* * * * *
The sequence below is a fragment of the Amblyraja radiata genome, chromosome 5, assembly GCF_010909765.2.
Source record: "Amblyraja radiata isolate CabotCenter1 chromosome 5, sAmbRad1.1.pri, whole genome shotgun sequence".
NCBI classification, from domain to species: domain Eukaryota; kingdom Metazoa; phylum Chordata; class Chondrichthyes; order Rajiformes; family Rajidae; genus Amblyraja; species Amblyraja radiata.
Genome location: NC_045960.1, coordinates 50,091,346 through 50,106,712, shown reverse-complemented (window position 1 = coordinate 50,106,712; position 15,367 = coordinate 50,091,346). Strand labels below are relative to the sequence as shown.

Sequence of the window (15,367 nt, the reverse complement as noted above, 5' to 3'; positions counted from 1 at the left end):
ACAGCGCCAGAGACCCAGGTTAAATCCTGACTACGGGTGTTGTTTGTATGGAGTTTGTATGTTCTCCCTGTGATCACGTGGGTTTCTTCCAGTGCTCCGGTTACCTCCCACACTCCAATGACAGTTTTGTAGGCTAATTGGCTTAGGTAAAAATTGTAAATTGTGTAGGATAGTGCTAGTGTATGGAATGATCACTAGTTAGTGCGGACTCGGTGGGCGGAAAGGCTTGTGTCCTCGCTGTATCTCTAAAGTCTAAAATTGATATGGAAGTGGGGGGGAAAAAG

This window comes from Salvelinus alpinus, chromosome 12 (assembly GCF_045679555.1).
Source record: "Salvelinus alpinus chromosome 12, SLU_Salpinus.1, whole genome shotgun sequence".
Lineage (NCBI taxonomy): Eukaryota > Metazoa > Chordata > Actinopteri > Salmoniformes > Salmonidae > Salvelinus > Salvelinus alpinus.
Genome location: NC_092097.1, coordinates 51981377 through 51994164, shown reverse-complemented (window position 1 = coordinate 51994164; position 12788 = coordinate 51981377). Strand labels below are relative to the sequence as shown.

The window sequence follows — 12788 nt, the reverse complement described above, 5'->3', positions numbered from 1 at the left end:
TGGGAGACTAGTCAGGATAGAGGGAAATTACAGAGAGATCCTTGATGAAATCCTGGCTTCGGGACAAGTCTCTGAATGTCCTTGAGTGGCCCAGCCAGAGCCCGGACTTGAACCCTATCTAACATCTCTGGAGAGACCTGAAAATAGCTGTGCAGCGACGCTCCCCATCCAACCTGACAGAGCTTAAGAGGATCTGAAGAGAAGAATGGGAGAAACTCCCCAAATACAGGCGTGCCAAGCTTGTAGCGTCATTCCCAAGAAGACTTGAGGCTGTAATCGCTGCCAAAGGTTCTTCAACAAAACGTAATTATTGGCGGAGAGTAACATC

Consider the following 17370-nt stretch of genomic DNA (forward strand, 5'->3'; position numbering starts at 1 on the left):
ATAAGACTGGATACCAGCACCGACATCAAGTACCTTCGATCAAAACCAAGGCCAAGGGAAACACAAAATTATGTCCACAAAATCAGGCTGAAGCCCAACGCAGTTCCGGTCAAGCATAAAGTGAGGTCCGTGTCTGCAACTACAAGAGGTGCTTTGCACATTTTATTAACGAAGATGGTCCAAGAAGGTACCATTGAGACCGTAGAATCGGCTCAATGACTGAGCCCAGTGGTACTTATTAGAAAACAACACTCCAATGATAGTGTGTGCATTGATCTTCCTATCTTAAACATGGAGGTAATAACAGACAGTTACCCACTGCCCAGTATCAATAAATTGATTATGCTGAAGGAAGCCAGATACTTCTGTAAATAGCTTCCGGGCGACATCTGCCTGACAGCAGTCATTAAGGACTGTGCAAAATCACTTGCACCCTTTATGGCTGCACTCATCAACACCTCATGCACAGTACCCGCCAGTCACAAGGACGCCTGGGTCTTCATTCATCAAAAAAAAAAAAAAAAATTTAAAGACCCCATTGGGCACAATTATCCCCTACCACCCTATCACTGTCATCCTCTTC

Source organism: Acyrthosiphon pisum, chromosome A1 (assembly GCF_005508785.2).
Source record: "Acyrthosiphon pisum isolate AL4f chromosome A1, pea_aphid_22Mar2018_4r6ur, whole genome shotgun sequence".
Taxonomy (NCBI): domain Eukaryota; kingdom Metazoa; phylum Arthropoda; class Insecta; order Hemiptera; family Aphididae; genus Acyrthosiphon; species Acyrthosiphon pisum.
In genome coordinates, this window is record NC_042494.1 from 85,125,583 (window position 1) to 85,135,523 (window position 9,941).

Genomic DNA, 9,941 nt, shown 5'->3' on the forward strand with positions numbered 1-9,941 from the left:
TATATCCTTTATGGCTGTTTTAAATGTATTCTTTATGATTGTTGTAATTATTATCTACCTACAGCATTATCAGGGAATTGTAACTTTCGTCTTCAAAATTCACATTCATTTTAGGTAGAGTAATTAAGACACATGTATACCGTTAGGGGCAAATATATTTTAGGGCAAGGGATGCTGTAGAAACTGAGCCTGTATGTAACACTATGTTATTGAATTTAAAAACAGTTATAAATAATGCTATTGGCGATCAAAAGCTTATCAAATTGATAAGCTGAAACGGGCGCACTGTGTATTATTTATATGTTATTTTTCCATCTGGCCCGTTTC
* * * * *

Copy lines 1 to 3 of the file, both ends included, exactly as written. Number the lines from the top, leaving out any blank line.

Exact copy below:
The sequence below is a fragment of the Amblyraja radiata genome, chromosome 5, assembly GCF_010909765.2.
Source record: "Amblyraja radiata isolate CabotCenter1 chromosome 5, sAmbRad1.1.pri, whole genome shotgun sequence".
NCBI classification, from domain to species: domain Eukaryota; kingdom Metazoa; phylum Chordata; class Chondrichthyes; order Rajiformes; family Rajidae; genus Amblyraja; species Amblyraja radiata.